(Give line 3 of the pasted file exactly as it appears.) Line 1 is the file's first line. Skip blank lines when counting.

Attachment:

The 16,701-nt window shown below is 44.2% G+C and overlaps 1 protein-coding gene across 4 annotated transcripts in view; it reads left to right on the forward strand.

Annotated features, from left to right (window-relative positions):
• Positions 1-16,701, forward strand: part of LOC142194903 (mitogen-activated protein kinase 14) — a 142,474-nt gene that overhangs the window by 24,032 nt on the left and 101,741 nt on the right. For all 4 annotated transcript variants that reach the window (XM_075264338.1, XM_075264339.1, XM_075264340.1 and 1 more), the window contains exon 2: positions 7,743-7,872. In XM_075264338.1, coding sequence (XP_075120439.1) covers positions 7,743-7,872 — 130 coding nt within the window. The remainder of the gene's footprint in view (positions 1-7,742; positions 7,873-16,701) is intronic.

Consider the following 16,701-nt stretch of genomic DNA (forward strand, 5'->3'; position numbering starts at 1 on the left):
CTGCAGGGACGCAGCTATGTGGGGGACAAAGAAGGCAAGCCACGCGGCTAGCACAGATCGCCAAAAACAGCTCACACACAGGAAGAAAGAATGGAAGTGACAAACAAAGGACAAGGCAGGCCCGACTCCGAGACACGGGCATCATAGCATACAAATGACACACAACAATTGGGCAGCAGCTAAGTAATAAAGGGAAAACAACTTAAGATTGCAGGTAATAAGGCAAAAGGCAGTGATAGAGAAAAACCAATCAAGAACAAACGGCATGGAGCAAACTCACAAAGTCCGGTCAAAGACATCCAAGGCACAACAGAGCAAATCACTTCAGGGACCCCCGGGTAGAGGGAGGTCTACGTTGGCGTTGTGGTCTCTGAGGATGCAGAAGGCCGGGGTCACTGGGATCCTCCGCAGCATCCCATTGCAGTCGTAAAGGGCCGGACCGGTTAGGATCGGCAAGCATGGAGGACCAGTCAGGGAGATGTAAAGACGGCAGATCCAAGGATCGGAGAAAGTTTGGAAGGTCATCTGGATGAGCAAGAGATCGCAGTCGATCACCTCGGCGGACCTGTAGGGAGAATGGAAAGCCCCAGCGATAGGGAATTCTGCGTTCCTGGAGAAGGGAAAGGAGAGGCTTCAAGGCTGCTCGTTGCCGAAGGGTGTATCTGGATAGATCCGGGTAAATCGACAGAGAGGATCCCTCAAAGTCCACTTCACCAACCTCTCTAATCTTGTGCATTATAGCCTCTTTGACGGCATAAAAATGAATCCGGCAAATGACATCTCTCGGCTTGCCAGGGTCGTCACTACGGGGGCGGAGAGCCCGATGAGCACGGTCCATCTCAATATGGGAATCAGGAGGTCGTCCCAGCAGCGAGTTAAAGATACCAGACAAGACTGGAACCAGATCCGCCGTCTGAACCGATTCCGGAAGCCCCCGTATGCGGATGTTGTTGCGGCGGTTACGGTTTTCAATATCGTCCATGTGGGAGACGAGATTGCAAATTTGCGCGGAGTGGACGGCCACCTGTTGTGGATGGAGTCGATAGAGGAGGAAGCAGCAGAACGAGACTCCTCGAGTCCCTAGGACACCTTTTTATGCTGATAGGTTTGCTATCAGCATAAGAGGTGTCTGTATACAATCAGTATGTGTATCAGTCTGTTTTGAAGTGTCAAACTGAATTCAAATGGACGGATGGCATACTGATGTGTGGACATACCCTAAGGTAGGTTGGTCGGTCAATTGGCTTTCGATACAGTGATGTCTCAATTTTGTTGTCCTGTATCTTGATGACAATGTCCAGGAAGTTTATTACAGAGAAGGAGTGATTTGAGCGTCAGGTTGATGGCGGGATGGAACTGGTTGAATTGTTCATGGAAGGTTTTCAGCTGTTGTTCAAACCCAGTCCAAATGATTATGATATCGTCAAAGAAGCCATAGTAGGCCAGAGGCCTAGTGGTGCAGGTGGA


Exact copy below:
• Positions 1-16,701, forward strand: part of LOC142194903 (mitogen-activated protein kinase 14) — a 142,474-nt gene that overhangs the window by 24,032 nt on the left and 101,741 nt on the right. For all 4 annotated transcript variants that reach the window (XM_075264338.1, XM_075264339.1, XM_075264340.1 and 1 more), the window contains exon 2: positions 7,743-7,872. In XM_075264338.1, coding sequence (XP_075120439.1) covers positions 7,743-7,872 — 130 coding nt within the window. The remainder of the gene's footprint in view (positions 1-7,742; positions 7,873-16,701) is intronic.